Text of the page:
Monday, December 13, 2004

Ceaselessly Into the Stupid 

After the exultation comes the holiday trip home.

Group says 'Peanuts' statues don't belong in Rice Park
Statues of Charles Schultz's "Peanuts" characters have become a St. Paul tradition, but one group thinks they don't belong in Rice Park.

The Ross Group is an 11-member organization that's been involved in city beautification efforts for the past dozen years. They say bronze statues of Peppermint Patty and Marcie don't fit with the historic character of the park in the middle of downtown St. Paul. In particular, they say the characters clash with the park's statue of St. Paul-born author F. Scott Fitzgerald.

The group says the "Peanuts" statues could jeopardize the park's possible designation as a historic site.

But St. Paul City Councilman Dave Thune says the statues won't get moved. He says Charles Schultz's characters offer a better image for the public to follow than Fitzgerald's notorious bohemian lifestyle.

The trend towards posthumous moral judgment among politicians is a frightening one. Also, does Thune honestly want the public emulating the gang from "Peanuts"? They were angst-ridden neurotics adrift in a meaningless world with both God and parents conspicuously absent! They were little kids who had The Nausea!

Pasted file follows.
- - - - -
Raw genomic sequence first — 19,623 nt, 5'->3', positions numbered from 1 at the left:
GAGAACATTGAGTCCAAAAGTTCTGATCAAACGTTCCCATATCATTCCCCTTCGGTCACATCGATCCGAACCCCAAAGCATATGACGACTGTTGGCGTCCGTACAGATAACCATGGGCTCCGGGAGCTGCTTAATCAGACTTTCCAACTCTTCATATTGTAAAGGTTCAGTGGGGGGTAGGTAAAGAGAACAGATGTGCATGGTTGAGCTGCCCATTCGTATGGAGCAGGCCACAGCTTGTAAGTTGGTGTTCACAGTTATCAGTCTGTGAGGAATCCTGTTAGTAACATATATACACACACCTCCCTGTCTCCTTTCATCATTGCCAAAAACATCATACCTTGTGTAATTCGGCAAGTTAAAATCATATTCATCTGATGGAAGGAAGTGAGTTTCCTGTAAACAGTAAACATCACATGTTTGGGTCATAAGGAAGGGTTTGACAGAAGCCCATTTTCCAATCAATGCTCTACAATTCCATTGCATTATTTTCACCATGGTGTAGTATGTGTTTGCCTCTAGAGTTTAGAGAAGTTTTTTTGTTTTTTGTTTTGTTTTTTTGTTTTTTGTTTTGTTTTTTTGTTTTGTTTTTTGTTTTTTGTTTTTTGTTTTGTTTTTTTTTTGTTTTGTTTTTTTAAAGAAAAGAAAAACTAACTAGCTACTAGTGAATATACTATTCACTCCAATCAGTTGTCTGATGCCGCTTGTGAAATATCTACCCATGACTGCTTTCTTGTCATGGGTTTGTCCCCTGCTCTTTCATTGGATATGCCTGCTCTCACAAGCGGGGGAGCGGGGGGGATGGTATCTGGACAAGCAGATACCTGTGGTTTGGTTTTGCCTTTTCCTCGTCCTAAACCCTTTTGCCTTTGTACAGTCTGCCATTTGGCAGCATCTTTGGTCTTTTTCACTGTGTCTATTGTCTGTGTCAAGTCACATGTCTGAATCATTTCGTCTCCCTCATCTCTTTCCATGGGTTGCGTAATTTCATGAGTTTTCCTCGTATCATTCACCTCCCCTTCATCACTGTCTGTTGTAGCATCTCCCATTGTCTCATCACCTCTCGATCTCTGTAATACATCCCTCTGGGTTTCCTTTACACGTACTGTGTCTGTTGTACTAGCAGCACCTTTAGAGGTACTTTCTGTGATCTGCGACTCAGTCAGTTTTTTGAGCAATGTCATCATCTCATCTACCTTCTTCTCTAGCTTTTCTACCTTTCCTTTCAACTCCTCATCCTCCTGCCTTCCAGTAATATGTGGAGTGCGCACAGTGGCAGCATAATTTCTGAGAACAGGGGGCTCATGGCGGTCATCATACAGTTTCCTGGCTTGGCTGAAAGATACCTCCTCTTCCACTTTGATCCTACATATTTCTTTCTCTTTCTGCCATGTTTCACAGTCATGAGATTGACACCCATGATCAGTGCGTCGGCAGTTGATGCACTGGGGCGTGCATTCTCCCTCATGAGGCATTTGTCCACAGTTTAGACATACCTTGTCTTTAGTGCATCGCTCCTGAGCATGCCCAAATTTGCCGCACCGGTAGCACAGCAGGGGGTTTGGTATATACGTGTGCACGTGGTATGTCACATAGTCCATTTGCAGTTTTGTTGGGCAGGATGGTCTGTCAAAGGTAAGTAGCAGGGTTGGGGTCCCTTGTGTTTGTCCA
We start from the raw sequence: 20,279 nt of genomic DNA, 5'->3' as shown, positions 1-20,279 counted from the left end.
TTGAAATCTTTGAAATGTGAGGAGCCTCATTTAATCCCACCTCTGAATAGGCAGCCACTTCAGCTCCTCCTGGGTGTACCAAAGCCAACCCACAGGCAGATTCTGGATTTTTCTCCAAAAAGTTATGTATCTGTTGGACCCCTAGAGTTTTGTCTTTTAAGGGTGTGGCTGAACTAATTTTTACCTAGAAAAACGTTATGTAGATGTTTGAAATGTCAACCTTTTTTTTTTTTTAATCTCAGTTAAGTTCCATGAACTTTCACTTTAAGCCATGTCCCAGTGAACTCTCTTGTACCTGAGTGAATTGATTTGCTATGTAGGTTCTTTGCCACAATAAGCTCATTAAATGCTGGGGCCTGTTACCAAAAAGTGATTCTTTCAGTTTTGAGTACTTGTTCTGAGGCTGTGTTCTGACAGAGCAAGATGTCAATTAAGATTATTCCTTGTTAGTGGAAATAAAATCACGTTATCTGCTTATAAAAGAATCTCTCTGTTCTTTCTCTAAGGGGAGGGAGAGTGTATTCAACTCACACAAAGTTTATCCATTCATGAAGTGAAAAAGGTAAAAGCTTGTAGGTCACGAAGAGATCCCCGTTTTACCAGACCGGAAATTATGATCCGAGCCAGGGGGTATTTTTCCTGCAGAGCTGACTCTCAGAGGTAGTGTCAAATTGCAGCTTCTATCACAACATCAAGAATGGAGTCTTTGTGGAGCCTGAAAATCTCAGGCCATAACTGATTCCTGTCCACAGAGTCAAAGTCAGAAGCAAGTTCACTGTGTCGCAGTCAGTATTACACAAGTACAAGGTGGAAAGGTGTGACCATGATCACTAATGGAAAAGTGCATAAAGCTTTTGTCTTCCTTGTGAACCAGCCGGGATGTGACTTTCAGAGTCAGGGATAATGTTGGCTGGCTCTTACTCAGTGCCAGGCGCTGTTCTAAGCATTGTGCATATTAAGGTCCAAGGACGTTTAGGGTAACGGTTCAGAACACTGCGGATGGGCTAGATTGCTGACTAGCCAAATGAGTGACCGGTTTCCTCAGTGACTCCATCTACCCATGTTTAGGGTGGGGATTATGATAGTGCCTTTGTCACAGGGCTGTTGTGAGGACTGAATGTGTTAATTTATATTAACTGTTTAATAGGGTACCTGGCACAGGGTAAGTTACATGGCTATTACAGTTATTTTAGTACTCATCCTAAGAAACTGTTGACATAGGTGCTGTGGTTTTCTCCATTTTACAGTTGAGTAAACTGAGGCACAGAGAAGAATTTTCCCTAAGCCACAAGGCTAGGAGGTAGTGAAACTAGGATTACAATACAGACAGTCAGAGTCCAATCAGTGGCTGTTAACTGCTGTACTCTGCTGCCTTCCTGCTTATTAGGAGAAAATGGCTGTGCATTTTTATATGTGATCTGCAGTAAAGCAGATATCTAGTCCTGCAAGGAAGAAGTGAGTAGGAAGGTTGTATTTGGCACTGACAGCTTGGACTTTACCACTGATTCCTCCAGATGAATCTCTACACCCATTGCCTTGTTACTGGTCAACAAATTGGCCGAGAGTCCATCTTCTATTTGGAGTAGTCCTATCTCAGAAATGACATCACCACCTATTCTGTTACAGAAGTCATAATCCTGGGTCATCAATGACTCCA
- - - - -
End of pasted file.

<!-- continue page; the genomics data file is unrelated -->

Thune perhaps meant "better" as in "more accurate". While the St. Paul bohemians are no longer the force they used to be, that fair city is today, like "Peanuts," notable mostly for poignant ennui and a late-period failure to do produce anything interesting.

(Thune, by the by, is the primary force behind St. Paul's periodically sabotaged attempts at stringently anti-Bohemian smoking restrictions. He is carrying on that glorious St. Paul tradition of strict anti-fun legislation. In doing so, he is more responsible for preserving St. Paul in its historic form than any bunch of park-advocating do-gooders could hope to be.)

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